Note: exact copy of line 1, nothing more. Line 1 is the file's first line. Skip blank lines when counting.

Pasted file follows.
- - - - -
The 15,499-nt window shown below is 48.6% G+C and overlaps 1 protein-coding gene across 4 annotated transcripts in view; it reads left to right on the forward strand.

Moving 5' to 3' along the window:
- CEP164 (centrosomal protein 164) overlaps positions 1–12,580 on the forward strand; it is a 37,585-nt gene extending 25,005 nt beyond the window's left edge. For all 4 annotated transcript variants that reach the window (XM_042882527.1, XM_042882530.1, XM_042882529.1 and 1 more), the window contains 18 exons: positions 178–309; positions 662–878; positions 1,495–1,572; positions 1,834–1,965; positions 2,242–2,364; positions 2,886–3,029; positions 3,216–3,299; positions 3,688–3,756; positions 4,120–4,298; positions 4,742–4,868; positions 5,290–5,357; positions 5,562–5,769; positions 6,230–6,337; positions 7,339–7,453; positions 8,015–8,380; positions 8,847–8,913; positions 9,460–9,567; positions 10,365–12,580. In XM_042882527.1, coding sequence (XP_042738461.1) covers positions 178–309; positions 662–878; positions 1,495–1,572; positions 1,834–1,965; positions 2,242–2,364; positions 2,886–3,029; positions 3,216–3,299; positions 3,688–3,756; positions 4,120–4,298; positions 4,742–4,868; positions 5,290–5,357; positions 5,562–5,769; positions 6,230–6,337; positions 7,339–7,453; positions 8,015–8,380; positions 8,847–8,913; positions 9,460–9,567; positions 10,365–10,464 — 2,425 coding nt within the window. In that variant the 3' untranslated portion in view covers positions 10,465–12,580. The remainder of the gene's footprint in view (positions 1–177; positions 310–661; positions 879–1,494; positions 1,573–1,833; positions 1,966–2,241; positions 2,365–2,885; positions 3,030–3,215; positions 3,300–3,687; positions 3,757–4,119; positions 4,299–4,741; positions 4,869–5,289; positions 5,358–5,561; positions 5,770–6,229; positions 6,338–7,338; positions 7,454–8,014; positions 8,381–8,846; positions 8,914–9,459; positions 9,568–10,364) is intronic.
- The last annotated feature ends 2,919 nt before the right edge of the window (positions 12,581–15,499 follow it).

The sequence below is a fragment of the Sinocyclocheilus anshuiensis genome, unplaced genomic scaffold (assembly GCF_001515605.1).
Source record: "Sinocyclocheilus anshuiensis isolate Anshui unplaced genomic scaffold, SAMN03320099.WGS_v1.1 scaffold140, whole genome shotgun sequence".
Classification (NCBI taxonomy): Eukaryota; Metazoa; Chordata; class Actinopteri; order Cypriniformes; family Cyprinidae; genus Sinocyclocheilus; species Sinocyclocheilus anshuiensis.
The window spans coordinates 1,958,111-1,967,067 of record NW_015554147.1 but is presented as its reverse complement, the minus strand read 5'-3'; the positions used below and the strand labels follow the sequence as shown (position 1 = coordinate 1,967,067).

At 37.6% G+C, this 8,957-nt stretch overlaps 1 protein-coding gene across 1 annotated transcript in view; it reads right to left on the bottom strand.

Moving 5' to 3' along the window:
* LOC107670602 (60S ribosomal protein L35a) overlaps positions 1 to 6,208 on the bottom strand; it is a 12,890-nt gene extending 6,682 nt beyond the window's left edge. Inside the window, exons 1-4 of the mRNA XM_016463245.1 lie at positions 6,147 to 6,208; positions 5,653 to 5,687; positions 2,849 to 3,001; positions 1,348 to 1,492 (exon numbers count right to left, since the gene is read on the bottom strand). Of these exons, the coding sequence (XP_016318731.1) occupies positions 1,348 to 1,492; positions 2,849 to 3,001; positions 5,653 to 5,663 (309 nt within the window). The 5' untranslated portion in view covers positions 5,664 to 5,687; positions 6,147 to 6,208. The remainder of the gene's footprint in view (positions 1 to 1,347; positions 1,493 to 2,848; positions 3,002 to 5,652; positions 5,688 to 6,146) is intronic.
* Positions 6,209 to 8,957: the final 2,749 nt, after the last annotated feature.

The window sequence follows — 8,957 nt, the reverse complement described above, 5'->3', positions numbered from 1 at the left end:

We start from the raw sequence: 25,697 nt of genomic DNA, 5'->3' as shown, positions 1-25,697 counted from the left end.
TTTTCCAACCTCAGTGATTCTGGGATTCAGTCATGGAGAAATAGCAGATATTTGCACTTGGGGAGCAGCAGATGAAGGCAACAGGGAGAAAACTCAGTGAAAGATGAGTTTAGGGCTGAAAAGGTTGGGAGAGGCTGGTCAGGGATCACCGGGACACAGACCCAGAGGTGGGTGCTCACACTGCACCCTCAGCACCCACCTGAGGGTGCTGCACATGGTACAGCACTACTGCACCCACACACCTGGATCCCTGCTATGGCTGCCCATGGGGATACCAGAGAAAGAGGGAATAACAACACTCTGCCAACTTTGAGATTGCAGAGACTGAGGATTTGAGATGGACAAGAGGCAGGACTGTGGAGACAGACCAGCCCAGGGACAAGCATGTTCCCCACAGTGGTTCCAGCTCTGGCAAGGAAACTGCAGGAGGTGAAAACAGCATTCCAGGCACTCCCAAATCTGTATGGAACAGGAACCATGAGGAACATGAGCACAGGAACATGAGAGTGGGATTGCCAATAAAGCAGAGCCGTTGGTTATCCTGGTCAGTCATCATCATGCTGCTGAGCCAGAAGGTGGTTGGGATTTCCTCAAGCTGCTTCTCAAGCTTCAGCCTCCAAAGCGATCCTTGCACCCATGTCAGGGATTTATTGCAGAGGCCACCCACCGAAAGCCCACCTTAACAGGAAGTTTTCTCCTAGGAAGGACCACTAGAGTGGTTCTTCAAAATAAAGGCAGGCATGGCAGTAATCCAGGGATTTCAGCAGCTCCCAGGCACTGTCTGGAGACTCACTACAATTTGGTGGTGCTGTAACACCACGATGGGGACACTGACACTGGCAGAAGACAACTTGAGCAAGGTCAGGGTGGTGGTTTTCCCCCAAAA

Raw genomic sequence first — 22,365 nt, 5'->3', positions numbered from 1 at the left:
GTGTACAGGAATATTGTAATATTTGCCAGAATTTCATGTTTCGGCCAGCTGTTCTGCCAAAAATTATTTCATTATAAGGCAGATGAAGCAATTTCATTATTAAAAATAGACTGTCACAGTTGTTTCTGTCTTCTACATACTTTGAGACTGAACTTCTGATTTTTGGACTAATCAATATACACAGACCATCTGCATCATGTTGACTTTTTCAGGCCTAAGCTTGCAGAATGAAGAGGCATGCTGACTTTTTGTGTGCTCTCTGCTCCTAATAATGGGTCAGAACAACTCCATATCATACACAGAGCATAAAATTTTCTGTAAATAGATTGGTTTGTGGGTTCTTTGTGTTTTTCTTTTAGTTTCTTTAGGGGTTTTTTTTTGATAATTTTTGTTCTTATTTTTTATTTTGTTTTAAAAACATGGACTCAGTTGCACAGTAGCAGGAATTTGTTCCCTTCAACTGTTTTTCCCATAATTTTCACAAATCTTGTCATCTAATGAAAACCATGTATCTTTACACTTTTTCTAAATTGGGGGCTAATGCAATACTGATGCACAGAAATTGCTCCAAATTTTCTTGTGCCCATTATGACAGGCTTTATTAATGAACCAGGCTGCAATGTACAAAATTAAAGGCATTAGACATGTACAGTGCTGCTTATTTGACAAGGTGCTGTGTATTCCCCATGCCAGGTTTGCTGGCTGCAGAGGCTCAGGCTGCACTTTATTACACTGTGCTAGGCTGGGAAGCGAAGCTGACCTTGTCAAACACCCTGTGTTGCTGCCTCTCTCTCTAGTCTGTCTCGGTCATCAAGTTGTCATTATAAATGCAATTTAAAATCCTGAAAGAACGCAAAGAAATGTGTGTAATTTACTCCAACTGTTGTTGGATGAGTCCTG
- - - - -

The 15,499-nt window shown below is 48.6% G+C and overlaps 1 protein-coding gene across 4 annotated transcripts in view; it reads left to right on the forward strand.